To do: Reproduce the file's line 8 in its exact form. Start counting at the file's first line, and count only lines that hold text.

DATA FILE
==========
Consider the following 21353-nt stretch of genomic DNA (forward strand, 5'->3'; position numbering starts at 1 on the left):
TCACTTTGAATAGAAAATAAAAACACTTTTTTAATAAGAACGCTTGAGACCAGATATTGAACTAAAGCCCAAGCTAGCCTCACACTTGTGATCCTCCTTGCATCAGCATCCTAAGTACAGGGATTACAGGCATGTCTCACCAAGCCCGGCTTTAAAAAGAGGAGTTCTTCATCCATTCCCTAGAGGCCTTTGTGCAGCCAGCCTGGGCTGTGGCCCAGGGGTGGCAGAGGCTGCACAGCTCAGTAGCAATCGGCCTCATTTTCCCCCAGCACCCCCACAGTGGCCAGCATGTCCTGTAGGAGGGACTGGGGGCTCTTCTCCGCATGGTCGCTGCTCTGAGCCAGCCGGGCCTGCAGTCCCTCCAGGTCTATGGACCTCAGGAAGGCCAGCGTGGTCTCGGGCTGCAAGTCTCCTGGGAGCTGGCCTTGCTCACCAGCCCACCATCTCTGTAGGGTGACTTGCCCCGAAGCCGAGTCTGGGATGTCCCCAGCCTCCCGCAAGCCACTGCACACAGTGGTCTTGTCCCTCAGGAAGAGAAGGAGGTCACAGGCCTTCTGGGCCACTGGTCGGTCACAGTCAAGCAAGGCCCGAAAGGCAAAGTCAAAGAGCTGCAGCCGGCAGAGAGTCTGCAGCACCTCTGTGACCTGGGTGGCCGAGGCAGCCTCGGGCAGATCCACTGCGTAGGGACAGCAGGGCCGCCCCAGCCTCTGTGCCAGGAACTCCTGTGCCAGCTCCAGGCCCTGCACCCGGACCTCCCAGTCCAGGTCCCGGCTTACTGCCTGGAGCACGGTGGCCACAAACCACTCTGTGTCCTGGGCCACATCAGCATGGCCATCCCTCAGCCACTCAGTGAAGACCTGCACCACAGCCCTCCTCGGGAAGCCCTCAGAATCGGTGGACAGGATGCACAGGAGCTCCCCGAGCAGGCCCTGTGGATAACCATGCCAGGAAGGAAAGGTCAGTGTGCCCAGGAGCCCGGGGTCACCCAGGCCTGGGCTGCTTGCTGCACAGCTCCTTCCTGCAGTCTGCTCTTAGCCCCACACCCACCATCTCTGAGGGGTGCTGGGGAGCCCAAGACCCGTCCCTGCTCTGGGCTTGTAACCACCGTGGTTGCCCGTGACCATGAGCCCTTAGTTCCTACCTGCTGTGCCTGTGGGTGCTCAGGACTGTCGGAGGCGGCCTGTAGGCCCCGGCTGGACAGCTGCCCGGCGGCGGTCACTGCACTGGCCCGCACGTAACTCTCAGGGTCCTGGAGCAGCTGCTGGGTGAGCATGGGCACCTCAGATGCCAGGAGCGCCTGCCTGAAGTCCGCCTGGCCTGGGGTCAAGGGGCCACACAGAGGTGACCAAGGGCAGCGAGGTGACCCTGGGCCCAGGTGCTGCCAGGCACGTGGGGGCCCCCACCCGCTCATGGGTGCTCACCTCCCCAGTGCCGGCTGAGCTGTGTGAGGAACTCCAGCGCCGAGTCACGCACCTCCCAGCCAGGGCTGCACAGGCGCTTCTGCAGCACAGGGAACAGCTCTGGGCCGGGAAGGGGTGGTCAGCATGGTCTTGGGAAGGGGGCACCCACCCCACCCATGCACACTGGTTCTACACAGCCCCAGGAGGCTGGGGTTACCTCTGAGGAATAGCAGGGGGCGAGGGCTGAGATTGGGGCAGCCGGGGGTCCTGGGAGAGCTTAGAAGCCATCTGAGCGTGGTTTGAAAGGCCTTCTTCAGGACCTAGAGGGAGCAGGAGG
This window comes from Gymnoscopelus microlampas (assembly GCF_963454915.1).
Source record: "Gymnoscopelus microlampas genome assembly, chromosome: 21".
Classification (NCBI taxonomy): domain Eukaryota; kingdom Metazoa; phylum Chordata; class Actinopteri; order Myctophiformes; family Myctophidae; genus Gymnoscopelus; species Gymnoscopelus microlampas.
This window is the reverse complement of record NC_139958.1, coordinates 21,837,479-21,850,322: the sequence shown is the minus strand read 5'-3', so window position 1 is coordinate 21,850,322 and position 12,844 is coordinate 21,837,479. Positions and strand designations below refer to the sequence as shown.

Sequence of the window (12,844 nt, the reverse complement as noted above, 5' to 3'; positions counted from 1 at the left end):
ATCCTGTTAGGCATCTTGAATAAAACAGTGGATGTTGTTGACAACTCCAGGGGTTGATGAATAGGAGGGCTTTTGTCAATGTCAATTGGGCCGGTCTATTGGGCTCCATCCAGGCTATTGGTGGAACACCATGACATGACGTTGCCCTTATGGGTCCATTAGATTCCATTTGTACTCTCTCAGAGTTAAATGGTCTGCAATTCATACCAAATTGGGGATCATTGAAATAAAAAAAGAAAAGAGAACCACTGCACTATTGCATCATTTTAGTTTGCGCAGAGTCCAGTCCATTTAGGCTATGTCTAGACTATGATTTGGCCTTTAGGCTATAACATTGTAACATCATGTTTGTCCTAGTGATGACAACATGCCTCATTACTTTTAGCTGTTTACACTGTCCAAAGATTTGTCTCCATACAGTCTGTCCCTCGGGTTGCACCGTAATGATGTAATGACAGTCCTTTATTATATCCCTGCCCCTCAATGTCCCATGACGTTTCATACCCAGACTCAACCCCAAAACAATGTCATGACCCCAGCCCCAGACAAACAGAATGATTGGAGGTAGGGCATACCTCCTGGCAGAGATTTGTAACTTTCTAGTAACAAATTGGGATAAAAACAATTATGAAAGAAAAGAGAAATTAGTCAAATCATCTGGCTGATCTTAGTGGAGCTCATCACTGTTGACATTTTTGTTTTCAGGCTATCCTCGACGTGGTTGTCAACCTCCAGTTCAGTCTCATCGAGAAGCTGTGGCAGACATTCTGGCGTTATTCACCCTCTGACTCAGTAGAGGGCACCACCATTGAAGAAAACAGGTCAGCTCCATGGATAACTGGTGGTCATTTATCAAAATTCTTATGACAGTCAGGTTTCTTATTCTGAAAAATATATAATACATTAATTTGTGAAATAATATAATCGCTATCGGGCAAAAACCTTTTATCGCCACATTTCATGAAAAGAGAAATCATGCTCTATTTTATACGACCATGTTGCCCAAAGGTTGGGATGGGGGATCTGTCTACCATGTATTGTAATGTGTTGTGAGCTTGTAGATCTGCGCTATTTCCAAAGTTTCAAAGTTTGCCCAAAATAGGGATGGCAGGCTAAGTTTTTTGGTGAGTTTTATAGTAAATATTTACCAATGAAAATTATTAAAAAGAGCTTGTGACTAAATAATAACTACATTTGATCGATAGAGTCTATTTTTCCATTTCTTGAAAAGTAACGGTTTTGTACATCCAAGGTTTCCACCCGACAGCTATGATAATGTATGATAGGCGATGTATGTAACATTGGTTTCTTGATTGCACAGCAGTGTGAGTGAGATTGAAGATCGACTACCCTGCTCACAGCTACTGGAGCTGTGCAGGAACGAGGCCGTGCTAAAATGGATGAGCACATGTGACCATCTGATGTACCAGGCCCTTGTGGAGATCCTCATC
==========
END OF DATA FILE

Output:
ATCCTGTTAGGCATCTTGAATAAAACAGTGGATGTTGTTGACAACTCCAGGGGTTGATGAATAGGAGGGCTTTTGTCAATGTCAATTGGGCCGGTCTATTGGGCTCCATCCAGGCTATTGGTGGAACACCATGACATGACGTTGCCCTTATGGGTCCATTAGATTCCATTTGTACTCTCTCAGAGTTAAATGGTCTGCAATTCATACCAAATTGGGGATCATTGAAATAAAAAAAGAAAAGAGAACCACTGCACTATTGCATCATTTTAGTTTGCGCAGAGTCCAGTCCATTTAGGCTATGTCTAGACTATGATTTGGCCTTTAGGCTATAACATTGTAACATCATGTTTGTCCTAGTGATGACAACATGCCTCATTACTTTTAGCTGTTTACACTGTCCAAAGATTTGTCTCCATACAGTCTGTCCCTCGGGTTGCACCGTAATGATGTAATGACAGTCCTTTATTATATCCCTGCCCCTCAATGTCCCATGACGTTTCATACCCAGACTCAACCCCAAAACAATGTCATGACCCCAGCCCCAGACAAACAGAATGATTGGAGGTAGGGCATACCTCCTGGCAGAGATTTGTAACTTTCTAGTAACAAATTGGGATAAAAACAATTATGAAAGAAAAGAGAAATTAGTCAAATCATCTGGCTGATCTTAGTGGAGCTCATCACTGTTGACATTTTTGTTTTCAGGCTATCCTCGACGTGGTTGTCAACCTCCAGTTCAGTCTCATCGAGAAGCTGTGGCAGACATTCTGGCGTTATTCACCCTCTGACTCAGTAGAGGGCACCACCATTGAAGAAAACAGGTCAGCTCCATGGATAACTGGTGGTCATTTATCAAAATTCTTATGACAGTCAGGTTTCTTATTCTGAAAAATATATAATACATTAATTTGTGAAATAATATAATCGCTATCGGGCAAAAACCTTTTATCGCCACATTTCATGAAAAGAGAAATCATGCTCTATTTTATACGACCATGTTGCCCAAAGGTTGGGATGGGGGATCTGTCTACCATGTATTGTAATGTGTTGTGAGCTTGTAGATCTGCGCTATTTCCAAAGTTTCAAAGTTTGCCCAAAATAGGGATGGCAGGCTAAGTTTTTTGGTGAGTTTTATAGTAAATATTTACCAATGAAAATTATTAAAAAGAGCTTGTGACTAAATAATAACTACATTTGATCGATAGAGTCTATTTTTCCATTTCTTGAAAAGTAACGGTTTTGTACATCCAAGGTTTCCACCCGACAGCTATGATAATGTATGATAGGCGATGTATGTAACATTGGTTTCTTGATTGCACAGCAGTGTGAGTGAGATTGAAGATCGACTACCCTGCTCACAGCTACTGGAGCTGTGCAGGAACGAGGCCGTGCTAAAATGGATGAGCACATGTGACCATCTGATGTACCAGGCCCTTGTGGAGATCCTCATC